The Green Bay Packers have won more NFL titles than any team in the history of the league. That includes four Super Bowls. The Packers have played a big part in Super Bowl history including winning the first two games.
With the 2022 NFL season now over and Super Bowl LVII in the books, here’s a look back at 10 interesting piece of Packers Super Bowl trivia:
- Max McGee Scored the First Touchdown in Super Bowl History
Packers wide receiver Max McGee scored the very first touchdown in Super Bowl history. It came on a 37-yard pass from Bart Starr with 6:35 left in the first quarter of Supe Bowl I.
McGee only caught four passes all season in 1966 but came into the game when starter Boyd Dowler suffered an injury on the game’s first possession. According to Super Bowl lore, McGee and Paul Hornung were out until 6 AM the night before the game because they figured they wouldn’t play much if at all.
The veteran receiver finished the game with seven catches for 138 yards and two touchdowns. On both of his scoring plays, McGee bobbled the ball before securing it for the score.
McGee became famous for his outstanding performance in Super Bowl I and went on to become the Packers radio color commentator for many years until his passing in 2007.
- Jim Taylor Scored the First Rushing Touchdown in Super Bowl History
The Hall of Fame running back scored the first rushing touchdown in Super Bowl history during the second quarter of Super Bowl I. With the game tied 7-7, Taylor scored on a classic Lombardi Power Sweep from 14 yards out to put the Packers ahead to stay.
Taylor led all players with 56 yards rushing on 17 carries in the first Super Bowl. That would be his final game with the Packers as the New Orleans Saints selected him in the expansion draft the following offseason.
- The Super Bowl Trophy Is Named After Legendary Packers Coach Vince Lombardi
Vince Lombardi was the winning coach in the first two Super Bowls. He died of cancer in 1970 and the championship trophy was named for the legendary coach starting with Super Bowl V. Lombardi’s name is associated with the biggest prize in football and it’s a fitting tribute to the man many still consider the greatest coach in NFL history.
- Bart Starr Won the MVP Award in the first Two Super Bowls
Packers quarterback Bart Starr was named the MVP of both Super Bowl I and Super Bowl II. Only one other player has won back-to-back MVP awards in the history of the game and that’s Steelers quarterback Terry Bradshaw who won them in Super Bowls XIII and XIV.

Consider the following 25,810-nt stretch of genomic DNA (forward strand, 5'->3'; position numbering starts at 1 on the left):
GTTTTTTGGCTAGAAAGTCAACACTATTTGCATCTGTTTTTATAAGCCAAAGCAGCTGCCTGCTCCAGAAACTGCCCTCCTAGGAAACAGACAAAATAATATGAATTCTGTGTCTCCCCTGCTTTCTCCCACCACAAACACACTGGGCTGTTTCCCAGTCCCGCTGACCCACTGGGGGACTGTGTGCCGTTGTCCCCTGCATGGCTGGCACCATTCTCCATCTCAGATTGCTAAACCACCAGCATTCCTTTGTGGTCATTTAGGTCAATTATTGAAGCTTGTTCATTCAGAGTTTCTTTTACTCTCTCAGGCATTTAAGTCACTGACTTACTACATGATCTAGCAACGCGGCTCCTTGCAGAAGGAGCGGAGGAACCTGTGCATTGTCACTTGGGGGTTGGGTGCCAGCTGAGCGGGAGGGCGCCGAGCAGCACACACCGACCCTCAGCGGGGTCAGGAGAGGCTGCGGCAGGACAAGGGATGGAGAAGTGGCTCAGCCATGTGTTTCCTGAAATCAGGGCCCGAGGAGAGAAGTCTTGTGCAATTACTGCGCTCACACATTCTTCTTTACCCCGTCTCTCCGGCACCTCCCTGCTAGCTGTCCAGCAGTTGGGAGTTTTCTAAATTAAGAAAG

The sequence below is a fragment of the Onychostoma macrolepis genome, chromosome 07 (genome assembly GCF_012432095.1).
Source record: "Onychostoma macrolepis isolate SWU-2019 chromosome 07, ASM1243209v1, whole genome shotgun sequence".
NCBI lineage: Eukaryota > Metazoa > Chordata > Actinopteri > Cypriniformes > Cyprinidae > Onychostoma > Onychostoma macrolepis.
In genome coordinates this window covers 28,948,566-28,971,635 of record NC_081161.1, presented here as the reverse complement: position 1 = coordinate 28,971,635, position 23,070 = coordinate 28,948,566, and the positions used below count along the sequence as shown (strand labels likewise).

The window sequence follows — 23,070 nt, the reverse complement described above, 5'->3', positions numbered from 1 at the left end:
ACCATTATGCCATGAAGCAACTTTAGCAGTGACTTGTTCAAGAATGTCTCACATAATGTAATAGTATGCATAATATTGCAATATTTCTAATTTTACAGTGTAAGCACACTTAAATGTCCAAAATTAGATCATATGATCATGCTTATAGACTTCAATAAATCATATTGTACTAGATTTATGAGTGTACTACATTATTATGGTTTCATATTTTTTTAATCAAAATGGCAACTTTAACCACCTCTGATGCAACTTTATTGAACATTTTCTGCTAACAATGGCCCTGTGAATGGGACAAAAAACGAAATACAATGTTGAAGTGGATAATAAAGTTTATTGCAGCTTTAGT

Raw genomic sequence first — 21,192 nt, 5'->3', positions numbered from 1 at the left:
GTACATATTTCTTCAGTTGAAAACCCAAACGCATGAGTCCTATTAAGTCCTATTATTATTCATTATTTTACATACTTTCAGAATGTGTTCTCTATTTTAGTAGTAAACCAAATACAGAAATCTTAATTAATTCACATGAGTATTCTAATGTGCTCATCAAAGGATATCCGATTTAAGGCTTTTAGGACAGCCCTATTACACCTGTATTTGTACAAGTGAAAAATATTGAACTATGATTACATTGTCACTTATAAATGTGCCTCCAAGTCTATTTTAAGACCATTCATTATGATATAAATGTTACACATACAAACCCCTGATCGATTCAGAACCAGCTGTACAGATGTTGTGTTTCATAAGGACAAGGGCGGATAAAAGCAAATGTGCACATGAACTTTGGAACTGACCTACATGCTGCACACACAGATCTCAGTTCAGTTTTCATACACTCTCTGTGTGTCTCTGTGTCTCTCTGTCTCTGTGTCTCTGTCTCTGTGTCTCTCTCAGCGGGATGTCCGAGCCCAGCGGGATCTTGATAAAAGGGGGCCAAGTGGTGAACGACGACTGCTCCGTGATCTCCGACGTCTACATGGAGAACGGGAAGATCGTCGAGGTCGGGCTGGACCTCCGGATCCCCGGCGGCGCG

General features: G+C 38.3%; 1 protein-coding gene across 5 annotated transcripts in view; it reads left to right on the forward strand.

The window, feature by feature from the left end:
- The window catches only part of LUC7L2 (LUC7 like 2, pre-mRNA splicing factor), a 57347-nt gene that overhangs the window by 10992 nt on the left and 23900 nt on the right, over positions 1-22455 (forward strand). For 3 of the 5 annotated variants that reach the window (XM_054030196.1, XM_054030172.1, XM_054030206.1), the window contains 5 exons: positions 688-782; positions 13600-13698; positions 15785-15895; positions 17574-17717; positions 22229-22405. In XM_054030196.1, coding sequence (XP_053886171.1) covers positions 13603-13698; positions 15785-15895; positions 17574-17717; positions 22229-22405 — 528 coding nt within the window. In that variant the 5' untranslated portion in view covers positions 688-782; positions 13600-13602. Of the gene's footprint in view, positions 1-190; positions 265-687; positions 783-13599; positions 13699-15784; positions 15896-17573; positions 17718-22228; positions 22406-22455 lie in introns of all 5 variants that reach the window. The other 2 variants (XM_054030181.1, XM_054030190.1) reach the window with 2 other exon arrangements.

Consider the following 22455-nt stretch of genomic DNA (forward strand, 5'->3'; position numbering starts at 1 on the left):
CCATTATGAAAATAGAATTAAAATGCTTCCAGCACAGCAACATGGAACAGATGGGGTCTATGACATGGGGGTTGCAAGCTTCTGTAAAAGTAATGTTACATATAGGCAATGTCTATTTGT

Starr threw for three touchdown passes in the two games and had a quarterback rating of 106.0 in an era before the rules favored offenses so dramatically.
Tom Brady has won five MVP awards but never won two in a row.
- Herb Adderley Scored the First Defensive TD in Super Bowl History
Packers Hall of Fame cornerback Herb Adderley scored the first defensive touchdown in Super Bowl history early in the fourth quarter of Super Bowl II.
Raiders quarterback Daryle Lamonica looked for receiver Fred Biletnikoff but Adderley stepped in front of the receiver and raced 60 yards for a touchdown.
The score put the Packers ahead 33-7 in a game they eventually won 33-14. It was the final game Lombardi coached for the Packers and the final points the Packers scored for their Hall of Fame coach.
- Desmond Howard Is the Only Special Teams Player to be Named MVP
Desmond Howard was named the MVP of Super Bowl XXXI and remains the only special teams player to be named MVP of a Super Bowl. Howard’s 99-yard kick return completely took the air out of the Patriots sails as they had just pulled to within one score on an 18-yard touchdown run by Curtis Martin.
Howard finished the game with 244 combined return yards and broke or tied eight Super Bowl records as the Packers defeated the Patriots 35-21.
- Brett Favre Holds the Second Longest Completion in Super Bowl History
In Super Bowl XXXI, Packers quarterback Brett Favre hooked up with wide receiver Antonio Freeman on an 81-yard touchdown pass early in the second quarter that put the Packers ahead 17-14. It was a lead they would never relinquish.
At the time, it was the longest touchdown pass in Super Bowl history although it was since eclipsed by Jake Delhomme and Muhsin Muhammad who hooked up on an 85-yard touchdown catch in Super Bowl XXXVIII.
- Willie Davis Has 4.5 sacks in Super Bowls, 2nd All-Time (LC Greenwood)
Hall of Famer Willie Davis recorded a total of 4.5 sacks in the first two Super Bowls. He recorded 1.5 sacks in the first game and followed that up with three sacks in Super Bowl II against the Raiders.
Only Pittsburgh’s L.C. Greenwood has more career Super Bowl sacks and he played in four games to just two for Davis. Charles Haley and Von Miller are tied with Davis for second place all-time with 4.5 sacks. Haley played in five Super Bowls while Miller also accomplished his record in two games.
- Reggie White Recorded Sacks In One Game
Hall of Fame defensive end Reggie White recorded three sacks in Super Bowl XXXI against the Patriots including two in a row in the fourth quarter when the Patriots were trying to come back from a 14-point deficit.
White made his famous hump move on one of those sacks, tossing the offensive tackle out of the way before getting to Drew Bledsoe.
White set a record in that game as sacks were not an official stat in the NFL until 1982.
- Don Chandler Kicked Four Field Goals in Super Bowl II
Packers kicker Don Chandler booted four field goals in the team’s 33-14 win over the Oakland Raiders in Super Bowl II which is still tied for the most field goals in one game. Ray Wersching of the 49ers tied that mark by kicking four in the 49ers win over the Bengals in Super Bowl XVI.
Chandler hit from 39, 20, 43 and 31 yards. He made all four attempts and all three extra points in the game which turned out to be the final game of his 12-year NFL career.
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